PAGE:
Discussion in 'The Pub' started by GibsonMarshallguy41, Sep 2, 2019.
Did that car run out of gas recently?
I’m a fix it when it needs it guy. I agree with the above this seems like loose/wet serpentine belt. Yes clogged fuel filter and/or cat converter can make you lose power but I think this is a gradual process. If the belt is slipping it affects your alternator water pump power steering. Curious as to what your mechanic says
First thing, change the fuel filter, then, if that doesn't help, check fuel pump, then, look at some of the other things mentioned earlier.
You might read the above link.
Check out the TPS (throttle position sensor). Had one go out on a Hyundai Vera Cruz. A lot of the same symptoms. It would run, but like crap. If the TPS goes bad, it can send erroneous info to the computer, messing up things like the fuel injection. Seems like it was fairly inexpensive (<$100).
You can buy a OBD-II code reader on Amazon for under $20. Do that, hook it up, see if the car thinks there were any problems. Sure you can go to Autozone/etc to read the codes but a little box you keep in the car glovebox is handy. You read the code, then look up the Internet solutions with your phone. Check off the list. Watch a youtube video how to disassemble and replace. Get some parts at Napa/Autozone/etc. Fixed.
No tears Bud!!! It's a recall so shouldn't cost you.
Your symptoms definitely fall under that, it's just curious it happened after a downpour.
it just sucks when you're waiting all day for your mechanic to get back to you. he's had the car since 7:30am this morning (Eastern time)... as of 3pm, still no call... he's really making me sweat it out. I'm sure he'll call me in an hour or so and tell me that there's nothing wrong.
Have you checked the oil lately? Some engines have an oil sensor and will cutoff fuel if the oil pressure gets too low.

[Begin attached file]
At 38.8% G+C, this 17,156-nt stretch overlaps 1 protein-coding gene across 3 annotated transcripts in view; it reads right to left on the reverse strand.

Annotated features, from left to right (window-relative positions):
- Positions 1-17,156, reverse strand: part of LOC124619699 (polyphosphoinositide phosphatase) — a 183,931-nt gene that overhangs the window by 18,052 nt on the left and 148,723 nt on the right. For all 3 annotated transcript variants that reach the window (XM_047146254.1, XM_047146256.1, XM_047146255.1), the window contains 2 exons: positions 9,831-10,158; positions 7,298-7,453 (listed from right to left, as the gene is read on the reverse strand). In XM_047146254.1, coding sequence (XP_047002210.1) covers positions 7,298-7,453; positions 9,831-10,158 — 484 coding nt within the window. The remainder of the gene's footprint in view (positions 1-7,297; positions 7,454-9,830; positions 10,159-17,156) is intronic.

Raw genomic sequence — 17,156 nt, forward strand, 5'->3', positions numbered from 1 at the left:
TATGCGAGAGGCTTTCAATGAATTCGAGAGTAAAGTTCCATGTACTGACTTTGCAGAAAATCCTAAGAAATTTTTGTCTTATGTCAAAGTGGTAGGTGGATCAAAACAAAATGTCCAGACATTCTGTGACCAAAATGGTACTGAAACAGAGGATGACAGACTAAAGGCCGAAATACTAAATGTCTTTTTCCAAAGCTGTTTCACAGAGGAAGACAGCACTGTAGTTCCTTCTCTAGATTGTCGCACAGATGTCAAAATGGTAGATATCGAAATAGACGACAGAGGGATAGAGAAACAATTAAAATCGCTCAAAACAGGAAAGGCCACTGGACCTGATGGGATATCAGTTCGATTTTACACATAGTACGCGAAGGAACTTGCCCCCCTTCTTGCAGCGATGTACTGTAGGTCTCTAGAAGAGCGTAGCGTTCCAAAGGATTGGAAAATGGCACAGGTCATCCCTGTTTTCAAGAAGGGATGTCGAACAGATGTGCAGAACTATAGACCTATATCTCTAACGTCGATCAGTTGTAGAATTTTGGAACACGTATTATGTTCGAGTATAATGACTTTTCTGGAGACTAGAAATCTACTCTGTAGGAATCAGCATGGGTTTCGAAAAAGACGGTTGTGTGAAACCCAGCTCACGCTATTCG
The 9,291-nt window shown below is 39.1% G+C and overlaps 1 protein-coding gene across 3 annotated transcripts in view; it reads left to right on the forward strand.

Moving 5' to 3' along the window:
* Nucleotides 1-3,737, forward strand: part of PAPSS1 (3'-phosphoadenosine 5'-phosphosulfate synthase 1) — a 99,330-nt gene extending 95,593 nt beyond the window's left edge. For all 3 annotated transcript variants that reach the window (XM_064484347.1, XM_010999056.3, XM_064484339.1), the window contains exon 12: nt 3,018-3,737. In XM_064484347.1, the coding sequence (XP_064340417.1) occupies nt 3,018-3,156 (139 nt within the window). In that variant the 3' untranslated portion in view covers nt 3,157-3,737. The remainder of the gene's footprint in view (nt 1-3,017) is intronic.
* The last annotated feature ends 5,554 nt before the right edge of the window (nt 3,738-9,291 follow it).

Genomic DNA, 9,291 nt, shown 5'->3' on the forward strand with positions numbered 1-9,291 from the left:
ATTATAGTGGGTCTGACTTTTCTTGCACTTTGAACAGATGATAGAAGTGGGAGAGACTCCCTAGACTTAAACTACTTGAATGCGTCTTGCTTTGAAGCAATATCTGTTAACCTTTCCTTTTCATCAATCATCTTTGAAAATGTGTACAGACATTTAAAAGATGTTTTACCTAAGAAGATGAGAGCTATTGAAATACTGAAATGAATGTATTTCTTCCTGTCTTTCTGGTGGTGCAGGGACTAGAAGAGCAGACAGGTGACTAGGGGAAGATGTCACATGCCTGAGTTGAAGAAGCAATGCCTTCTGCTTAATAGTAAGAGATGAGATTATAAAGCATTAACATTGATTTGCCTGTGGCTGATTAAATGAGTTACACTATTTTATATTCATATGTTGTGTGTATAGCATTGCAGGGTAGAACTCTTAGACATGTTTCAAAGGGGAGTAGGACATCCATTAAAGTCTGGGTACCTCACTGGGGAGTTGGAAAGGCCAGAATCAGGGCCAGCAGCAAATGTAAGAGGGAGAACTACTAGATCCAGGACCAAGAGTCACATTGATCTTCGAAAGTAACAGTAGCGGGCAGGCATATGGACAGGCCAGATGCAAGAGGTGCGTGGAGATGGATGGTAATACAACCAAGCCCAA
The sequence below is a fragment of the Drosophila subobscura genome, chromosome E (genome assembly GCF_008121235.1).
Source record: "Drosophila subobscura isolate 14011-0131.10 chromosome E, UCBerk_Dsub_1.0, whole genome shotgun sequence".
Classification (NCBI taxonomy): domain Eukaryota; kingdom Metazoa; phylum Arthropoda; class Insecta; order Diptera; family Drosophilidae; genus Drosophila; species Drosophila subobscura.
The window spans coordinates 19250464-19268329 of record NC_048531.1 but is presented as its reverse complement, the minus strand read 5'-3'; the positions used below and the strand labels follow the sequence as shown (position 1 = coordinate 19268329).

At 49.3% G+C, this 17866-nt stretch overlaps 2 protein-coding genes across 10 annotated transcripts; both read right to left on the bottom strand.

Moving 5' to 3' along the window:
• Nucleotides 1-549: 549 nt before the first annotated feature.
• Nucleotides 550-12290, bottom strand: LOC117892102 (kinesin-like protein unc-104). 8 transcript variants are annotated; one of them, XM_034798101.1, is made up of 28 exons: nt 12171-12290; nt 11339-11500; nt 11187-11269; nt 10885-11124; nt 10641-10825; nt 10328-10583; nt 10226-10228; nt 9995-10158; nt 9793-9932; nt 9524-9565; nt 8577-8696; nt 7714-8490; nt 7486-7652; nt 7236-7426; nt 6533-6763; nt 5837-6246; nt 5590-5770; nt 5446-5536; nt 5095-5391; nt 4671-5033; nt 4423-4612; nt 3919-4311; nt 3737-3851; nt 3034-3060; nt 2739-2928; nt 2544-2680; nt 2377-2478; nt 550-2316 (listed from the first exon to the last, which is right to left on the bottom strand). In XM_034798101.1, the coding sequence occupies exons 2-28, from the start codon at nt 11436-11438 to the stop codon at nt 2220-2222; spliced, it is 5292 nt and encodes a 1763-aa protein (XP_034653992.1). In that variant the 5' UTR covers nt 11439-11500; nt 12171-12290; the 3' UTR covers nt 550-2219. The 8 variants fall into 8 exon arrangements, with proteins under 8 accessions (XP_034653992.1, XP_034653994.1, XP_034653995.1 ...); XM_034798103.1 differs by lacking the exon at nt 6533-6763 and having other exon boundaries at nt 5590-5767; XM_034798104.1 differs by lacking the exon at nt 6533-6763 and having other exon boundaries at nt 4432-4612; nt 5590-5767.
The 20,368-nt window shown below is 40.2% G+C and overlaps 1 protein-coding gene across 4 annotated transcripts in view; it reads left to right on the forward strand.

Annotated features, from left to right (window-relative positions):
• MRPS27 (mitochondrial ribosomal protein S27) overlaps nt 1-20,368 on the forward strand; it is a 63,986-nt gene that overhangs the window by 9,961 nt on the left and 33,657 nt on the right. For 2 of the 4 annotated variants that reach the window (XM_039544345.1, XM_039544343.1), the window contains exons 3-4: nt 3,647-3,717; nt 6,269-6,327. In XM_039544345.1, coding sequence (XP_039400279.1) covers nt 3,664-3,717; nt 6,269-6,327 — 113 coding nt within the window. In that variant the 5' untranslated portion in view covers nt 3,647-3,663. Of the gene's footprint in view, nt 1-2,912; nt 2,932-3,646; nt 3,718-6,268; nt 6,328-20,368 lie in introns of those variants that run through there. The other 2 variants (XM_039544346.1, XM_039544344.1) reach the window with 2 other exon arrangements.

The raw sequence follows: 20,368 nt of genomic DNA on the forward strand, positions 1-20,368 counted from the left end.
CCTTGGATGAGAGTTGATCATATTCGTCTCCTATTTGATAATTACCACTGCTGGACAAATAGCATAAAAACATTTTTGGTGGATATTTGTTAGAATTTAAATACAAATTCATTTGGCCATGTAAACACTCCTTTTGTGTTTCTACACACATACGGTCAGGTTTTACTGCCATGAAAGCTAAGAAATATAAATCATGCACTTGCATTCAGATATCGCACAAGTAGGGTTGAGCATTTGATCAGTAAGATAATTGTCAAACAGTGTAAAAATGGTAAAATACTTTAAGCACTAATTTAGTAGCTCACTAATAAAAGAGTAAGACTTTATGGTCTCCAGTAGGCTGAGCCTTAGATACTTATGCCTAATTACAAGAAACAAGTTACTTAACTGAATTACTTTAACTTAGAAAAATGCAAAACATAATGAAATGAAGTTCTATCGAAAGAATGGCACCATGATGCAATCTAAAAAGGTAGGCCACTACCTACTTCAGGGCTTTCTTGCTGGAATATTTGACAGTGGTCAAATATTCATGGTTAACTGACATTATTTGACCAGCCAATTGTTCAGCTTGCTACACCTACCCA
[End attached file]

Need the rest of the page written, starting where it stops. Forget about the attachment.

Sounds like a fuel issue, did you check to make sure your gas cap is venting?
... 4:00 pm ... mechanic has had vehicle for the past 8 and a half hours...
Mechanic: "nah, I didn't get a chance to check it out yet. I'm just about to..."
I've got a Bosch code reader, and I swear by it. It works on 5 of my 7 rides, pretty well (haven't tried it yet on the s-2000, no need, and the other is a 1995 and that's pre OBD II).
But this guy is not getting a CEL. So he won't get any codes, I don't think.
Maybe that's why fuel is a good place to look. That's an area not well monitored by OBD II, until the fuel gets to the rail. I just hate having to fool with fuel - getting sensitive to it.
Are you sure you didn't take it to my mechanic by mistake? That's what he always says when I call him in the afternoon because he hasn't called me.
How old is the battery?
How old is the mechanic?
I just did the fuel pump on my 90 Chevy Silverado but am too lazy to drop tank or lift bed so I cut a hole in bed. I reattached plate later and bed has a shell and mat in it anyway.
If his oil pressure is low, some kind of warning should appear on the dash.
However, this is a Kia Sorrento. It will be the last vehicle to pick up a gizmo like you describe. Kia never leads the pack; they just wait and see what works for Honda and Audi, Lexus and Mercedes and adopt it once the pieces parts are available cheap.
Consumer Reports and J D Power are so dumb. They never assign any value to company's making efforts to make new systems and integrate them into new designs. They give higher values to makers still doing things the way they were done 10 years ago, as those are fleshed out and tend to fail less. But if everyone did this, we'd have mechanical brakes; shoes, not rotors and discs. When they do have something that's state of the art, it came from a contractor - outside contractor.
Nice job, and great tip!
Well, I just bought a '17 Sorento and I dig it.